“Juno is giving us a view of the magnetic field close to Jupiter that we’ve never had before,” said Jack Connerney, Juno deputy principal investigator and the lead for the mission’s magnetic field investigation at NASA’s Goddard Space Flight Center in Greenbelt, Maryland. “Already we see that the magnetic field looks lumpy: it is stronger in some places and weaker in others. This uneven distribution suggests that the field might be generated by dynamo action closer to the surface, above the layer of metallic hydrogen. Every flyby we execute gets us closer to determining where and how Jupiter’s dynamo works.”

Juno also is designed to study the polar magnetosphere and the origin of Jupiter’s powerful auroras—its northern and southern lights. These auroral emissions are caused by particles that pick up energy, slamming into atmospheric molecules. Juno’s initial observations indicate that the process seems to work differently at Jupiter than at Earth.

Juno is in a polar orbit around Jupiter, and the majority of each orbit is spent well away from the gas giant. But, once every 53 days, its trajectory approaches Jupiter from above its north pole, where it begins a two-hour transit (from pole to pole) flying north to south with its eight science instruments collecting data and its JunoCam public outreach camera snapping pictures. The download of six megabytes of data collected during the transit can take 1.5 days.

“Every 53 days, we go screaming by Jupiter, get doused by a fire hose of Jovian science, and there is always something new,” said Bolton. “On our next flyby on July 11, we will fly directly over one of the most iconic features in the entire solar system — one that every school kid knows — Jupiter’s Great Red Spot. If anybody is going to get to the bottom of what is going on below those mammoth swirling crimson cloud tops, it’s Juno and her cloud-piercing science instruments.”

NASA’s Jet Propulsion Laboratory in Pasadena, California, manages the Juno mission for NASA. The principal investigator is Scott Bolton of the Southwest Research Institute in San Antonio. The Juno mission is part of the New Frontiers Program managed by NASA’s Marshall Space Flight Center in Huntsville, Alabama, for the agency’s Science Mission Directorate. Lockheed Martin Space Systems, in Denver, built the spacecraft.

Juno Completes Perijove 6

Juno has completed Perijove 6, the sixth orbit around the planet Jupiter.  The image above is from the previous close pass and was processed by J.P. Hershey one of many citizen scientists processing the images from Juno data.

This data is available to anyone; everyone is encouraged to try their hand at processing and submit their entries.  You can too, just go to NASA’s JunoCam page.  I have made some rather primitive attempts with rather primitive results.  The problem is my knowledge of the program I am using (The GIMP), I am more used to Photoshop CS.  The newest images, from Perijove 6 are already downloaded and available.  Interesting, the images are down and ready before too much of the details of the pass are.  Probably this is due to the pass timing with the weekend.  All seems good, I’m sure we’d know by now if something was amiss.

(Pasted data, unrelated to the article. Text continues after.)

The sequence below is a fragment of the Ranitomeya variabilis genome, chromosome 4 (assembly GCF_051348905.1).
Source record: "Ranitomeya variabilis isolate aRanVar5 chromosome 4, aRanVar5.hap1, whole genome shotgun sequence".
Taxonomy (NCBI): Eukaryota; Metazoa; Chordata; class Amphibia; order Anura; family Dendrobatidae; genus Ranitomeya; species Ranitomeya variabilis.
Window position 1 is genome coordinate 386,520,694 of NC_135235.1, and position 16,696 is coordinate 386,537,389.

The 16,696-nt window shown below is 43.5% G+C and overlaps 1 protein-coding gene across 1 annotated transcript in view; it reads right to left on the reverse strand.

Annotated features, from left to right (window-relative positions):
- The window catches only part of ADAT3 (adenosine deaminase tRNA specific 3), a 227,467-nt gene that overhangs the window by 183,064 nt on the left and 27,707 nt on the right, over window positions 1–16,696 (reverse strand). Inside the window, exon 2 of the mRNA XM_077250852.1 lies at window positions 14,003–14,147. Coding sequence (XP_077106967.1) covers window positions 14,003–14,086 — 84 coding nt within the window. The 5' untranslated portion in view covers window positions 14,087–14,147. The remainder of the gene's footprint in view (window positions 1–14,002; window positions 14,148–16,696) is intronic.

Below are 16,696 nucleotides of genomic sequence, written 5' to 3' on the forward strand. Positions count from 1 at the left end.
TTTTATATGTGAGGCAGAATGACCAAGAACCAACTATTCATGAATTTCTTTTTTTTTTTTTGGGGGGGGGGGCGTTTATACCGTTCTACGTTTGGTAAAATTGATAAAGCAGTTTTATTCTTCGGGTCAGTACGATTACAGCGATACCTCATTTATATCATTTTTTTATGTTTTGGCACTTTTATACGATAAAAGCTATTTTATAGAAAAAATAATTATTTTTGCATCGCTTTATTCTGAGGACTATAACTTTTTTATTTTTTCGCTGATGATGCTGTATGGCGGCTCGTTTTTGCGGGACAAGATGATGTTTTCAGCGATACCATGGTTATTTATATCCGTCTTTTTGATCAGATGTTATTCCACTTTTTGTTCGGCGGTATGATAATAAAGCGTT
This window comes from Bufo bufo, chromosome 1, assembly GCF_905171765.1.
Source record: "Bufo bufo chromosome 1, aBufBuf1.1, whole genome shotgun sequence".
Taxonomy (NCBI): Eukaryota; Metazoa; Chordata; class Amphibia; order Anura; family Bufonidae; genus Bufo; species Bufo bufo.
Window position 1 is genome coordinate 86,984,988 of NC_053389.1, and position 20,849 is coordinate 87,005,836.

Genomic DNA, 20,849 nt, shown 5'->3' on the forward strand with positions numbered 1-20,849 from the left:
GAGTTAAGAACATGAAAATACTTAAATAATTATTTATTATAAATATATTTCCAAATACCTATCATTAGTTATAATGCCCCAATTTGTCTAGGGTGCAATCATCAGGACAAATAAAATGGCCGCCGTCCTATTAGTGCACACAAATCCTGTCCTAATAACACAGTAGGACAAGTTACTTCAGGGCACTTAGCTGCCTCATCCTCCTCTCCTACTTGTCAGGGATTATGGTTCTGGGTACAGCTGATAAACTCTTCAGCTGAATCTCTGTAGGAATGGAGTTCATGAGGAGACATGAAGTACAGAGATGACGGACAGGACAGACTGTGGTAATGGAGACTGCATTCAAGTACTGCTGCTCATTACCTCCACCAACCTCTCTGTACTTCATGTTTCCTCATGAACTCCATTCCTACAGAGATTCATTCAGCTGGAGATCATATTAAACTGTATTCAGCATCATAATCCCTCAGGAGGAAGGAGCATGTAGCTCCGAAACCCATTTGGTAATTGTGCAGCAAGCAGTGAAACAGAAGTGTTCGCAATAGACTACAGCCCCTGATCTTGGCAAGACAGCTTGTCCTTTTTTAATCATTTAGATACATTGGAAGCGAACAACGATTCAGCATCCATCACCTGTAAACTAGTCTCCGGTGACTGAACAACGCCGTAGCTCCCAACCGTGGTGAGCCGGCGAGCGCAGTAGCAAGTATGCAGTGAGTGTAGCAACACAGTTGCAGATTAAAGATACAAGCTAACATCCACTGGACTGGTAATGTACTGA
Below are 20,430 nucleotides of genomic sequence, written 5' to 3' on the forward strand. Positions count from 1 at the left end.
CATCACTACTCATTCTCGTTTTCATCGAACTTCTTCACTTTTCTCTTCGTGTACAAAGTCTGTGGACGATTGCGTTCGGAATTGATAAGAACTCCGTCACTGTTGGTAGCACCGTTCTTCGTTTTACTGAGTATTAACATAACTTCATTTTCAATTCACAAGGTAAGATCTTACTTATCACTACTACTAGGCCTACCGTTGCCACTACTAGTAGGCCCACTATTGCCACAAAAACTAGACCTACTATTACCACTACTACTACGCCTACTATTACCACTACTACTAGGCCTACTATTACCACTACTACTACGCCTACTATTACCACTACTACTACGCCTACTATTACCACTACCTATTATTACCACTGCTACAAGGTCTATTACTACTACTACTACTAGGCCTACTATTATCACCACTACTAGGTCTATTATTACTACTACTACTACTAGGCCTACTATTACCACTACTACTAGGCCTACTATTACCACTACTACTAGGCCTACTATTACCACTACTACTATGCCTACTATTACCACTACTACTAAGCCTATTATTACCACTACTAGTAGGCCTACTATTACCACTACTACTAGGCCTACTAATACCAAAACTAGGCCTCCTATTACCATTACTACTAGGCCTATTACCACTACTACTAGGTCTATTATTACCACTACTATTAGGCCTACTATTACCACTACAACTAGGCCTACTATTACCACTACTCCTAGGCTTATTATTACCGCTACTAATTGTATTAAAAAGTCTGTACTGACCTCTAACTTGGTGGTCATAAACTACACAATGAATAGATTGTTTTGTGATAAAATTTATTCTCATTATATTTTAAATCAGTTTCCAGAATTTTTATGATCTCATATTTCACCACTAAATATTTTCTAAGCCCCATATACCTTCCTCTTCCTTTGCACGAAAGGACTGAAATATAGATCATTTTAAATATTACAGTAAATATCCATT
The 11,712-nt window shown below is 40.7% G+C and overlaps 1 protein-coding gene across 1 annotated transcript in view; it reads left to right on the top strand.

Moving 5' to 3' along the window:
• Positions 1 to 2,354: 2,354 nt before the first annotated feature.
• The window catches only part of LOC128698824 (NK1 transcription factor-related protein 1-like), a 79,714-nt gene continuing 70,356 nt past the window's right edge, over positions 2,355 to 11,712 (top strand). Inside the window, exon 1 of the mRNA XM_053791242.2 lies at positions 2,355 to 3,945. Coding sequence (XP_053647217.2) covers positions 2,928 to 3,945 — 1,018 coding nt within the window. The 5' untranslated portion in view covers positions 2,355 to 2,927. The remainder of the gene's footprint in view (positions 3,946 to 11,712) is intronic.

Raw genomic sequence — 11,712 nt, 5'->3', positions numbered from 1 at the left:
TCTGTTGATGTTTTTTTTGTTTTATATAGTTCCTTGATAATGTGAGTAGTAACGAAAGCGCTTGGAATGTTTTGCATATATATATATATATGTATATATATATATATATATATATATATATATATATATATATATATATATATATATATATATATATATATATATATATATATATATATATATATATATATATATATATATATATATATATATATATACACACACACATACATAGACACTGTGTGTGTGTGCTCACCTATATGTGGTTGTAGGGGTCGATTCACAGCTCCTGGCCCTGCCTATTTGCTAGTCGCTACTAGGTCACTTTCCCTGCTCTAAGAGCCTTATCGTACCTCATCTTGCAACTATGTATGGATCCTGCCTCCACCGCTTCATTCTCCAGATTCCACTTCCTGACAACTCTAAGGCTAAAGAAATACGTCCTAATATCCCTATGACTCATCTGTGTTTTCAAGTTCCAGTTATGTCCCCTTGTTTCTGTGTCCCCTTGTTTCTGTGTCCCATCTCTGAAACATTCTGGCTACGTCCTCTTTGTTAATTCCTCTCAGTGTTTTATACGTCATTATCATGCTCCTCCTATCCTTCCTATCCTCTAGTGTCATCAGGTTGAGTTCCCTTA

So, undaunted, I have downloaded a set of images and am trying again.

 

 

 

Jupiter’s Pearl

This image, taken by the JunoCam imager on NASA’s Juno spacecraft, highlights a swirling storm just south of one of the white oval storms on Jupiter.

The image was taken on March 27, 2017, at 2:12 a.m. PDT (5:12 a.m. EDT), as the Juno spacecraft performed a close flyby of Jupiter. At the time the image was taken, the spacecraft was about 12,400 miles (20,000 kilometers) from the planet.

Citizen scientist Jason Major enhanced the color and contrast in this image, turning the picture into a Jovian work of art. He then cropped it to focus our attention on this beautiful example of Jupiter’s spinning storms. — NASA

Image: NASA/JPL-Caltech/SwRI/MSSS/Jason Major

I spent a good bit of time yesterday fooling around with JunoCam images. I put GIMP 2.8 to do the editing. I’m still in the learning stages, thankfully the GIMP is similar to Photoshop so that is helping but things will take a bit of time to get right.

I like this image, looks almost a water color.

The Magnificent Dark Spot

What are those dark spots made of? Where’s Captain Kirk or Doctor Who when you need them?

Seriously, incredible work by Citizen scientist Roman Tkachenko — the quality is top notch! I’m going to follow his work on the new images coming in from Juno very shortly.

The image above was downloaded from the 02 February pass. We will have images very shortly from the 27 March pass which was successful and was be only 4400 km / 2700 miles above the cloud tops of Jupiter.

We’ll be watching JunoCam for the latest.

NASA/JPL-Caltech/SwRI/MSSS/Roman Tkachenko

Today is Perijove 5

Perijove 5 is today at 08:53 UTC / 04:53 ET.  That is when the Juno spacecraft will make a close approach to the planet Jupiter on this orbit if you didn’t know.  If you have been following the mission you know the orbital period was going to be much shorter but was changed after a engine control valve did not react as expected.

The current plan is no change to the shorter orbit.  Good idea, the science data is apparently just as good, so why risk a problem.

JunoCam targets this time around are:

Double SEB
Trevmation’s Dark Spot
The Big Red Stripe
String of Pearls + Between the Pearls + An Interesting Band Point
STB Spectre + The White Solid
Covenant 151016 as part of the polar timelapse sequence

You can get a preview of these on the Juno site.

Personally I’m all in for The Big Red Stripe!

The image above is from the JunoCam site observed by Ceres-00.  See it here.